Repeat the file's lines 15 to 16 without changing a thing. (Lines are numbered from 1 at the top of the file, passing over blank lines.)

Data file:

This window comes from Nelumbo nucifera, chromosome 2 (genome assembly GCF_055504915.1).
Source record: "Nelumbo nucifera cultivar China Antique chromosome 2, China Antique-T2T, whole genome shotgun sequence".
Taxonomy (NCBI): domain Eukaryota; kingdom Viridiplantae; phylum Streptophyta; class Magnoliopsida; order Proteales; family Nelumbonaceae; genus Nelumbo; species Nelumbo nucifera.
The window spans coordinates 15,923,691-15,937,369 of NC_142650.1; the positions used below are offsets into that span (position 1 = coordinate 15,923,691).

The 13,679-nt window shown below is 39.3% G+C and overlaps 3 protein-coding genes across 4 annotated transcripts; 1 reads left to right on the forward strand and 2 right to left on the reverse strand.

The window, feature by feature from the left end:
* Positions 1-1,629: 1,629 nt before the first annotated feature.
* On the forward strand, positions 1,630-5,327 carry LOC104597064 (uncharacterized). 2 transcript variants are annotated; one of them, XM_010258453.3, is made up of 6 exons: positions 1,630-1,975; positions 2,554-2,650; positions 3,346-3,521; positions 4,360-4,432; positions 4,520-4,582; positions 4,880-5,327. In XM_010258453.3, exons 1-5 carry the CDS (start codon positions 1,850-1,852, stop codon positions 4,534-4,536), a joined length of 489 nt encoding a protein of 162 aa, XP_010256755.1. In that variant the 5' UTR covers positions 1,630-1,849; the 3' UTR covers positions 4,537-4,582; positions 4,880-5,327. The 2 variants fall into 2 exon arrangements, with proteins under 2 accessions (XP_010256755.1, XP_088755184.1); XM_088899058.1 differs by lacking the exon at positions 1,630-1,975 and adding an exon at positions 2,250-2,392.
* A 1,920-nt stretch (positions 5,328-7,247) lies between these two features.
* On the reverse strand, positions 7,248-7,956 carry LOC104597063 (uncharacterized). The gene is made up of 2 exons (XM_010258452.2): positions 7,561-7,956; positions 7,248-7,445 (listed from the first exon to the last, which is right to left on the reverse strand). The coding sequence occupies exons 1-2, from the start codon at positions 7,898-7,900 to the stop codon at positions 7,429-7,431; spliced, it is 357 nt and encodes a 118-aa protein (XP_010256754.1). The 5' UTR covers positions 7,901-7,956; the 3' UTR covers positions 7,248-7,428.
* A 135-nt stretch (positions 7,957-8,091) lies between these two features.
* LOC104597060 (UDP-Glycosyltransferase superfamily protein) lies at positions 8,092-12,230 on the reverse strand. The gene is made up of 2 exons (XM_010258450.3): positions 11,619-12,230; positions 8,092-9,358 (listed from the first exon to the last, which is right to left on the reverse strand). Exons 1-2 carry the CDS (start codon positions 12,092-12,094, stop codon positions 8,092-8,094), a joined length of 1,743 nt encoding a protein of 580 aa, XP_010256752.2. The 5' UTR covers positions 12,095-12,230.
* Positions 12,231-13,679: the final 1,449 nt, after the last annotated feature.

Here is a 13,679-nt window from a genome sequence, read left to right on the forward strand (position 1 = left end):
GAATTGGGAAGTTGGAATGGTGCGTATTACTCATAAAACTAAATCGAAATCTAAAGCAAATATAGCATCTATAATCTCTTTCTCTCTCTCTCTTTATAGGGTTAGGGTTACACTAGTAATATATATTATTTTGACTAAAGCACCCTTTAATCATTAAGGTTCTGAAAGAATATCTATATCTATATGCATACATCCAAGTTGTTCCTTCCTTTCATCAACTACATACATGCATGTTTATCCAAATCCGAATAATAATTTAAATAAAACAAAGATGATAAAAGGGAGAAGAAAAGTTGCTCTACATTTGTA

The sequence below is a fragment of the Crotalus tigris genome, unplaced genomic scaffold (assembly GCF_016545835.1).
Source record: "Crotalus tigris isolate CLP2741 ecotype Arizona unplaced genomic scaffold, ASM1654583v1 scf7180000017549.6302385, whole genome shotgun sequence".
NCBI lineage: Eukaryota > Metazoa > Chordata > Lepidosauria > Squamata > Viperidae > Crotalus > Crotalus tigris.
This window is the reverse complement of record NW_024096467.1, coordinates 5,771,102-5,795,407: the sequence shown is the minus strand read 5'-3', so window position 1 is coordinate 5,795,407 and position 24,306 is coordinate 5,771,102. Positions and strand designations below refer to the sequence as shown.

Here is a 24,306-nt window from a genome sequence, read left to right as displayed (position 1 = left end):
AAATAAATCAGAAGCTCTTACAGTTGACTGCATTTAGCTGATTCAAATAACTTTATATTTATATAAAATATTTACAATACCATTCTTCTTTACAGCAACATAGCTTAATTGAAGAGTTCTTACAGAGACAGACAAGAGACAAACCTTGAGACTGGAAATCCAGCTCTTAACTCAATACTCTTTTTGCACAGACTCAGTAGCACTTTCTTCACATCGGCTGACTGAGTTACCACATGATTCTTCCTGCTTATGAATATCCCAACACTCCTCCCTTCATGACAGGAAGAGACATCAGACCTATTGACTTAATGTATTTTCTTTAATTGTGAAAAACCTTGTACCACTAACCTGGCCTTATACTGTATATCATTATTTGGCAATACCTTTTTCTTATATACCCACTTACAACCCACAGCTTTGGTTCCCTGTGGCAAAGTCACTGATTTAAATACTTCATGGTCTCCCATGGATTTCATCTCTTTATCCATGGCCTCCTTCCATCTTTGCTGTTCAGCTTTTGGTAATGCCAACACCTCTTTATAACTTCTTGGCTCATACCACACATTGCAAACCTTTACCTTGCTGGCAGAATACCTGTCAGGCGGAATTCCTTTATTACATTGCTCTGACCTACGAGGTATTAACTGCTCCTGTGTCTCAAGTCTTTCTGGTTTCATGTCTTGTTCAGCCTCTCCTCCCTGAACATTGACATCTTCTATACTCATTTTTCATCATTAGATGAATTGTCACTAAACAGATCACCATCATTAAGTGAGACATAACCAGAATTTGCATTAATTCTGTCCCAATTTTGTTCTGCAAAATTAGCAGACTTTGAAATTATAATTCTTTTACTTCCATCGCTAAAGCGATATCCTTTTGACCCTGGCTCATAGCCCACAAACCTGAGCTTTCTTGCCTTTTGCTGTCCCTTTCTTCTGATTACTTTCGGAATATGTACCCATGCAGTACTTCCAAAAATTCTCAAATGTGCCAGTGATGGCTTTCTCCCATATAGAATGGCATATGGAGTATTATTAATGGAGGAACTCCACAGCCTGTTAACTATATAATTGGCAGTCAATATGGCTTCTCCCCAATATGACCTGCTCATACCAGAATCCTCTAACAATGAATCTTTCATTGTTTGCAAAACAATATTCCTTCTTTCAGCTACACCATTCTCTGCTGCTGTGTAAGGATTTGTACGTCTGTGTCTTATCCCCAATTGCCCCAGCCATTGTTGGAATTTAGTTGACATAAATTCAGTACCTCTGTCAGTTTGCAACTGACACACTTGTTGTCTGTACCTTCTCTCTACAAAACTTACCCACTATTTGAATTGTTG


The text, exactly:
GAATTGGGAAGTTGGAATGGTGCGTATTACTCATAAAACTAAATCGAAATCTAAAGCAAATATAGCATCTATAATCTCTTTCTCTCTCTCTCTTTATAGGGTTAGGGTTACACTAGTAATATATATTATTTTGACTAAAGCACCCTTTAATCATTAAGGTTCTGAAAGAATATCTATATCTATATGCATACATCCAAGTTGTTCCTTCCTTTCATCAACTACATACATGCATGTTTATCCAAATCCGAATAATAATTTAAATAAAACAAAGATGATAAAAGGGAGAAGAAAAGTTGCTCTACATTTGTA

The sequence below is a fragment of the Crotalus tigris genome, unplaced genomic scaffold (assembly GCF_016545835.1).